Processing Text with Regular Expressions

Substitutions with s///

If you think of the m// pattern match as being like your word processor’s “search” feature, the “search and replace” feature would be Perl’s s/// substitution operator. This simply replaces whatever part of a variable matches a pattern with a replacement string:

$_ = "He's out bowling with Barney tonight."; 
s/Barney/Fred/; # Replace Barney with Fred 
print "$_\n";

If the match fails, nothing happens, and the variable is untouched:

# Continuing from above; $_ has "He's out bowling with Fred tonight." 
s/Wilma/Betty/; # Replace Wilma with Betty (fails)

Of course, both the pattern and the replacement string could be more complex. Here, the replacement string uses the first memory variable, $1, which is set by the pattern match:

s/with (\w+)/against $1's team/; 
print "$_\n"; # says "He's out bowling against Fred's team tonight."

Here are some other possible substitutions:

$_ = "green scaly dinosaur";
s/(\w+) (\w+)/$2, $1/; # Now it's "scaly, green dinosaur"
s/^/huge, /; # Now it's "huge, scaly, green dinosaur"
s/,.*een//; # Empty replacement: Now it's "huge dinosaur"
s/green/red/; # Failed match: still "huge dinosaur"
s/\w+$/($`!)$&/; # Now it's "huge (huge !)dinosaur"
s/\s+(!\W+)/$1 /; # Now it's "huge (huge!) dinosaur"
s/huge/gigantic/; # Now it's "gigantic (huge!) dinosaur"

There’s a useful Boolean value from s///; it’s true if a substitution was successful; otherwise, it’s false:

$_ = "fred flintstone"; 
if (s/fred/wilma/) { 
    print "Successfully replaced fred with wilma!\n"; 
}

Note: unlike m//, which can match against any string expression, s/// is modifying data that must therefore be contained in what’s known as an lvalue. This is nearly always a variable, although it could actually be anything that could be used on the left side of an assignment operator.

Global Replacements with /g

As you may have noticed in a previous example, s/// will make just one replacement, even if others are possible. Of course, that’s just the default. The /g modifier tells s/// to make all possible nonoverlapping replacements:

$_ = "home, sweet home!"; 
s/home/cave/g; 
print "$_\n"; # "cave, sweet cave!"

A fairly common use of a global replacement is to collapse whitespace; that is, to turn any arbitrary whitespace into a single space:

$_ = "Input data\t may have extra whitespace."; 
s/\s+/ /g; # Now it says "Input data may have extra whitespace."

Once we show collapsing whitespace, everyone wants to know about stripping leading and trailing whitespace. That’s easy enough, in two steps:

s/^\s+//; # Replace leading whitespace with nothing 
s/\s+$//; # Replace trailing whitespace with nothing

We could do that in one step with an alternation and the /g flag, but that turns out to be a bit slower, at least when we wrote this. The regular expression engine is always being tuned, but to learn more about that, you can get Jeffrey Friedl’s Mastering Regular Expressions (O’Reilly) and find out what makes regular expressions fast (or slow).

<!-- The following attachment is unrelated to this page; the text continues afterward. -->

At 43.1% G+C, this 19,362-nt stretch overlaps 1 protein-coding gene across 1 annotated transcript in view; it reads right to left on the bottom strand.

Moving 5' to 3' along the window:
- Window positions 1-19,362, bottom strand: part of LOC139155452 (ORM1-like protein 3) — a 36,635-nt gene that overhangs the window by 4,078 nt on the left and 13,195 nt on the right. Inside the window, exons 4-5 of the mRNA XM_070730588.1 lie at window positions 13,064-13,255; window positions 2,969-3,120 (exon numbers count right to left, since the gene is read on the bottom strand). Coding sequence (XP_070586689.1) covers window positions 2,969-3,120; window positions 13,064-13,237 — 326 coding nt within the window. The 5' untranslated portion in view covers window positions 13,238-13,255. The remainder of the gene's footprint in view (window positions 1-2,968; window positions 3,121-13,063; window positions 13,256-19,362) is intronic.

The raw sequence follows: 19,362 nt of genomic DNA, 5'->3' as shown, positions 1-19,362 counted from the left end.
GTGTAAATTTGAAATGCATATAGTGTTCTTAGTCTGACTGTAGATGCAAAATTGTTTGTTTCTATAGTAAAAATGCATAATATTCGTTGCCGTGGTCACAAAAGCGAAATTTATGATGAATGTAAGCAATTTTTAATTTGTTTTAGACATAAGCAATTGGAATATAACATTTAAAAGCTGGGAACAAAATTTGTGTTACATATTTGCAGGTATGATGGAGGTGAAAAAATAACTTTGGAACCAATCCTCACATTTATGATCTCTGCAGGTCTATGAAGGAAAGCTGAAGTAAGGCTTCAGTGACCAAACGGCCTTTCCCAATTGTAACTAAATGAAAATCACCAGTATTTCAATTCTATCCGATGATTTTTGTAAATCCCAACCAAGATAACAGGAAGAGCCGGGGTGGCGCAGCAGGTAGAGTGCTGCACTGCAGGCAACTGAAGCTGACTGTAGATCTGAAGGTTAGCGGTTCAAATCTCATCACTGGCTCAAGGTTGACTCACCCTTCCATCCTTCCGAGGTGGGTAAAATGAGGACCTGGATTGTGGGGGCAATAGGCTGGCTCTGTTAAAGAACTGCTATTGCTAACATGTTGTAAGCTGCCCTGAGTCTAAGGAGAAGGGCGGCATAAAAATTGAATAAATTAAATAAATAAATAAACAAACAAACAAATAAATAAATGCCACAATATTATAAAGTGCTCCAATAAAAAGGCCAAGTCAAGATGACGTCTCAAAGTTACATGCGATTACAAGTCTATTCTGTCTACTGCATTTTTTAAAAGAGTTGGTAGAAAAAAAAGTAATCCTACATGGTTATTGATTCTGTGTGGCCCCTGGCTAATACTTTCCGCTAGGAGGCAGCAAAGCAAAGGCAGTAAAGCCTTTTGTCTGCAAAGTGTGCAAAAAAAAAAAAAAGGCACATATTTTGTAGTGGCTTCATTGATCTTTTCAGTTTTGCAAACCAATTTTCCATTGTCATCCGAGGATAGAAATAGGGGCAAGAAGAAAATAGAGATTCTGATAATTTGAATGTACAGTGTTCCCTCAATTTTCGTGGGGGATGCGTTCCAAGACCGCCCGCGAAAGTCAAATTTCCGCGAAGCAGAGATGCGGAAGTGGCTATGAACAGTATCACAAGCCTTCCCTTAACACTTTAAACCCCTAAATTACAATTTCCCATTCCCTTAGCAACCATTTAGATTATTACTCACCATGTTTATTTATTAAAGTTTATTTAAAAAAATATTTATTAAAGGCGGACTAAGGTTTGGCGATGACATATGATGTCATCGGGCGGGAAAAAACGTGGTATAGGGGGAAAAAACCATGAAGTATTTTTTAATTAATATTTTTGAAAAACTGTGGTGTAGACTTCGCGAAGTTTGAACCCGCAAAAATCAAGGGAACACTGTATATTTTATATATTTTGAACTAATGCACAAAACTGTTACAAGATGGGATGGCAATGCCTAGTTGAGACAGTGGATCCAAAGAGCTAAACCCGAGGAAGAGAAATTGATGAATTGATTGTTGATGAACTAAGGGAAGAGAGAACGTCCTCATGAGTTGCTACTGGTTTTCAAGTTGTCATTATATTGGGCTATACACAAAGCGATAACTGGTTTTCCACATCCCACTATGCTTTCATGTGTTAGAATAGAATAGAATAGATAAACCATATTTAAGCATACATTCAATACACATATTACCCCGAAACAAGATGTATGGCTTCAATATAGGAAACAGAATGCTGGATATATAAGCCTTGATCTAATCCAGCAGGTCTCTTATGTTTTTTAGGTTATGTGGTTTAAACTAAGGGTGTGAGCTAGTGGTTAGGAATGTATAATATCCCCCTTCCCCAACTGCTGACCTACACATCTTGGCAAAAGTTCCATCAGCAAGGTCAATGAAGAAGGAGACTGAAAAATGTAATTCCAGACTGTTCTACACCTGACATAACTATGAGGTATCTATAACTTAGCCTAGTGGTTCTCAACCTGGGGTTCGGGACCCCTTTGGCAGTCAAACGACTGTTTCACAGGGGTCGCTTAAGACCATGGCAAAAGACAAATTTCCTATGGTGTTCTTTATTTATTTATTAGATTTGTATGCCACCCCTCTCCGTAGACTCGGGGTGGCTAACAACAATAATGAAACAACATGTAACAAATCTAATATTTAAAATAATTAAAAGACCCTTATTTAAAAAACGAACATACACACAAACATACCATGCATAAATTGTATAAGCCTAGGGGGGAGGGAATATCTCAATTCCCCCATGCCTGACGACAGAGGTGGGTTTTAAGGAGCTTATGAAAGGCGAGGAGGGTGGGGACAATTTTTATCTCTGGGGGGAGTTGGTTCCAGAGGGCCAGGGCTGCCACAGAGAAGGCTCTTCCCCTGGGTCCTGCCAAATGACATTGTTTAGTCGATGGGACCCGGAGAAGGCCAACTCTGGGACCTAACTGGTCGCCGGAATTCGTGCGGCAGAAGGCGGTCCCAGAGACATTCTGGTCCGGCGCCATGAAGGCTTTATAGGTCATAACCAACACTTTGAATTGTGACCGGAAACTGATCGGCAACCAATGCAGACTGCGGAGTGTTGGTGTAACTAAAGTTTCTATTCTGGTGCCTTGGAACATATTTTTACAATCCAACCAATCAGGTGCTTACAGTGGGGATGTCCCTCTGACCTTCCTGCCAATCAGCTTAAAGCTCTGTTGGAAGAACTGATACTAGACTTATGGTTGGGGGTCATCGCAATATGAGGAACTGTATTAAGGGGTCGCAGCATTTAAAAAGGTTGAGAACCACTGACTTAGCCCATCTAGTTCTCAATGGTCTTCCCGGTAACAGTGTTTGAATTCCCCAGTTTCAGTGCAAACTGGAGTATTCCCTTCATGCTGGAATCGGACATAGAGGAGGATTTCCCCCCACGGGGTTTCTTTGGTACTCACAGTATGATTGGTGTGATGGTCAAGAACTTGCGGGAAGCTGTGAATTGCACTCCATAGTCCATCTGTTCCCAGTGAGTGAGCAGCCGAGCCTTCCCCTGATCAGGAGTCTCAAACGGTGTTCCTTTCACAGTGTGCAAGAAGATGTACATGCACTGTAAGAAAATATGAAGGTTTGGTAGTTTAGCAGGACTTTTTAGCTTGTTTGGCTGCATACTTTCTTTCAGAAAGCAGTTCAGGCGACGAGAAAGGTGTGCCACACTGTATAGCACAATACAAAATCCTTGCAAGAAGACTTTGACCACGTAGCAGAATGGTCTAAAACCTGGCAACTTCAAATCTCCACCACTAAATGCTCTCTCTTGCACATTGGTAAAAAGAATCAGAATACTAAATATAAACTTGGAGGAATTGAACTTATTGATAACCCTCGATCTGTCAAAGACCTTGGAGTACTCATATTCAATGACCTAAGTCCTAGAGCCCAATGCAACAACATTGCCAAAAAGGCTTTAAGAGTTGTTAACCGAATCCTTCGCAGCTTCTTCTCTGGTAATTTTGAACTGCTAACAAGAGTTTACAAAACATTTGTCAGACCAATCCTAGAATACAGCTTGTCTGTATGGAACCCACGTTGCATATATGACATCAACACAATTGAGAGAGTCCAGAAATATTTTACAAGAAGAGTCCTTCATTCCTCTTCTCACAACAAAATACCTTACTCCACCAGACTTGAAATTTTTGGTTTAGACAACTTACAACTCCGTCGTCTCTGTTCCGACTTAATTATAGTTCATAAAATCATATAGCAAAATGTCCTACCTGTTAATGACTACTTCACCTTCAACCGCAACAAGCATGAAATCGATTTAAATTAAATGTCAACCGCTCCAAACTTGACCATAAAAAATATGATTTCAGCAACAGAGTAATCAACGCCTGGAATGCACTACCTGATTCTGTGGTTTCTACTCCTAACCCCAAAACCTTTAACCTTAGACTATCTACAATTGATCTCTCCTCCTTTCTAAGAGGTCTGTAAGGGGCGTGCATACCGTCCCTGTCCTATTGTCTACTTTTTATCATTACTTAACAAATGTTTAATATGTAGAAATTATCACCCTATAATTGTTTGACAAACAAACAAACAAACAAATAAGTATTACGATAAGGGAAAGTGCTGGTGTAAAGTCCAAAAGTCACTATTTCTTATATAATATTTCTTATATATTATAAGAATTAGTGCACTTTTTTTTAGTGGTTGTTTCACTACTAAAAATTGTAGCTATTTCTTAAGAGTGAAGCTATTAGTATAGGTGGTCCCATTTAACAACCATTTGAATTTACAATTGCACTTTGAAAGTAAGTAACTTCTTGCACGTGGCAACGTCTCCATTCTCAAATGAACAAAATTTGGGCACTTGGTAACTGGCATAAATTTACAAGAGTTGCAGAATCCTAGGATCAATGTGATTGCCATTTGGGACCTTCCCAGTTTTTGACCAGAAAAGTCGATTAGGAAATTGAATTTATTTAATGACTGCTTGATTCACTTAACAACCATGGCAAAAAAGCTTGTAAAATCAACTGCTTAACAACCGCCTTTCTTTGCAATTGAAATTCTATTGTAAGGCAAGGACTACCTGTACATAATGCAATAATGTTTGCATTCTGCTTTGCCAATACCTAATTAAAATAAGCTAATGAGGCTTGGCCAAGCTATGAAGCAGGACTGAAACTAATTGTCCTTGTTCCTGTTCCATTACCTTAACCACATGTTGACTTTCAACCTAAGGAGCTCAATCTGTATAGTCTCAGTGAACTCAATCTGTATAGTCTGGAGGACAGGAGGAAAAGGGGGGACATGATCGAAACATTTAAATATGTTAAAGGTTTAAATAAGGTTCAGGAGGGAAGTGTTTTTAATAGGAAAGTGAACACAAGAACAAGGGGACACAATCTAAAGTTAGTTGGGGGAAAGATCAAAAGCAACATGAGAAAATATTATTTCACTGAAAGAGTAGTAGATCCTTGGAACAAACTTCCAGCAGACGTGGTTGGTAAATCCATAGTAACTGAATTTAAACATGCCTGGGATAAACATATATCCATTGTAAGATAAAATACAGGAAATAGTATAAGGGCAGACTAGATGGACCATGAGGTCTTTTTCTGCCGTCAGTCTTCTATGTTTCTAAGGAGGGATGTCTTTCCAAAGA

s/^\s+|\s+$//g; # Strip leading, trailing whitespace
Different Delimiters

Just as we did with m// and qw//, we can change the delimiters for s///. But the sub- stitution uses three delimiter characters, so things are a little different.

With ordinary (nonpaired) characters, which don’t have a left and right variety, just use three of them, as we did with the forward slash. Here, we’ve chosen the pound sign as the delimiter:

s#^https://#http://#;

But if you use paired characters, which have a left and right variety, you have to use two pairs: one to hold the pattern and one to hold the replacement string. In this case, the delimiters don’t have to be the same kind around the string as they are around the pattern. In fact, the delimiters of the string could even be nonpaired. These are all the same:

s{fred}{barney}; 
s[fred](barney); 
s<fred>#barney#;

Note: Although the pound sign is generally the start of a comment in Perl, it won’t start a comment when the parser knows to expect a delimiter—in this case, immediately after the s that starts the substitution.

Option Modifiers

In addition to the /g modifier, substitutions may use the /i, /x, and /s modifiers that you saw in ordinary pattern matching (the order of modifiers isn’t significant):

s#wilma#Wilma#gi; # replace every WiLmA or WILMA with Wilma 
s{__END__.*}{}s; # chop off the end marker and all following lines
The Binding Operator

Just as you saw with m//, we can choose a different target for s/// by using the binding operator:

$file_name =~ s#^.*/##s; # In $file_name, remove any Unix-style path
Case Shifting

It often happens in a substitution that you’ll want to make sure that a replacement word is properly capitalized (or not, as the case may be). That’s easy to accomplish with Perl, by using some backslash escapes. The \U escape forces what follows to all uppercase:

$_ = "I saw Barney with Fred."; 
s/(fred|barney)/\U$1/gi; # $_ is now "I saw BARNEY with FRED."

Similarly, the \L escape forces lowercase. Continuing from the previous code:

s/(fred|barney)/\L$1/gi; # $_ is now "I saw barney with fred."

By default, these affect the rest of the (replacement) string, or you can turn off case shifting with \E:

s/(\w+) with (\w+)/\U$2\E with $1/i; # $_ is now "I saw FRED with barney."

When written in lowercase (\l and \u ), they affect only the next character:

s/(fred|barney)/\u$1/ig; # $_ is now "I saw FRED with Barney."

You can even stack them up. Using \u with \L means “all lowercase, but capitalize the first letter”:

s/(fred|barney)/\u\L$1/ig; # $_ is now "I saw Fred with Barney."

As it happens, although we’re covering case shifting in relation to substitutions, these escape sequences are available in any double-quotish string:

print "Hello, \L\u$name\E, would you like to play a game?\n";

Note: The \L and \u may appear together in either order. Larry realized that people would sometimes get those two backward, so he made Perl figure out that you want just the first letter capitalized and the rest lowercase.

The split Operator

Another operator that uses regular expressions is split, which breaks up a string according to a pattern. This is useful for tab-separated data, or colon-separated, whitespace-separated, or anything-separated data, really.(1) So long as you can specify the separator with a regular expression (and generally, it’s a simple regular expression), you can use split. It looks like this:

@fields = split /separator/, $string;